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Politics Notebook: Martinez still among least popular governors

SANTA FE – Gov. Susana Martinez’s approval rating has increased slightly since last fall – from 33 percent to 35 percent – but she is still among the nation’s 10 least popular governors.

That’s according to a national Morning Consult poll released Wednesday that tallied the popularity of all 50 governors.

The Republican governor’s popularity has dipped during her second term, and 54 percent of the registered voters surveyed from April 1 through June 30 said they disapproved of Martinez’s job performance.

The Governor’s Office did not immediately respond to questions about the survey.

Oklahoma Gov. Mary Fallin was the least popular governor in the nation, with a 74 percent disapproval rating, the poll found. First-term Republican Gov. Charlie Baker of Massachusetts retained the honor of having the highest approval rating of any governor, with 69 percent.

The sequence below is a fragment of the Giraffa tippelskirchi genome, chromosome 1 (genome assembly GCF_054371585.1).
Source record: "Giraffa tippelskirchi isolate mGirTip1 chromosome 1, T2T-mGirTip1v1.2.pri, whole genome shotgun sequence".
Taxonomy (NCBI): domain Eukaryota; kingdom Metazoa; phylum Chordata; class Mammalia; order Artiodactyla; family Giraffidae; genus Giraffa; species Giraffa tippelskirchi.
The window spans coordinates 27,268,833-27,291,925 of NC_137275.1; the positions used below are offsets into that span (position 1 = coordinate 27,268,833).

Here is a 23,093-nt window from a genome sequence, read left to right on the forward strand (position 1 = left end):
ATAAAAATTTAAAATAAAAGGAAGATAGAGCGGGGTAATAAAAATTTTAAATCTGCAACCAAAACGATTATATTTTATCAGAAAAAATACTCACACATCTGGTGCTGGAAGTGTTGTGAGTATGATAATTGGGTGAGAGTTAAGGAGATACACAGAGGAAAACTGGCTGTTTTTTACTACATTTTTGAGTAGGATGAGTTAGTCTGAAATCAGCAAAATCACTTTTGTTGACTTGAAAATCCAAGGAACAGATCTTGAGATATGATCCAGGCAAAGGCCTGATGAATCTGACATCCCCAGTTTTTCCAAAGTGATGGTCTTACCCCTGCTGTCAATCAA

Meanwhile, New Mexico’s two U.S. senators had higher approval ratings than Martinez, with 46 percent of the voters surveyed saying they approved of Tom Udall’s job performance and 43 percent voicing approval of Martin Heinrich.

Both Udall and Heinrich are Democrats. Heinrich is running for re-election this year. Udall’s current term expires in 2020.

FIGHTING POVERTY: Democratic gubernatorial nominee Michelle Lujan Grisham will unveil a plan today for combating New Mexico’s chronically high poverty rate.

Some of the provisions of Lujan Grisham’s anti-poverty plan include expanding a tax break for working families, supporting new interest rate caps on payday loans and increasing the state’s minimum wage to $10 an hour, and even higher in future years.

New Mexico has long struggled with poverty-related issues, and more than 40 percent of the state’s residents are enrolled in Medicaid, a joint federal-state health care program.

Republican Steve Pearce, Lujan Grisham’s general election opponent, has put forward some of his own ideas about improving the state’s economy.

On Wednesday, Pearce hailed the passage of federal legislation dealing with apprenticeship programs and technical education.

He also said that if elected governor, he would implement programs that increase New Mexico apprenticeship opportunities for students and out-of-work adults.

Dan Boyd: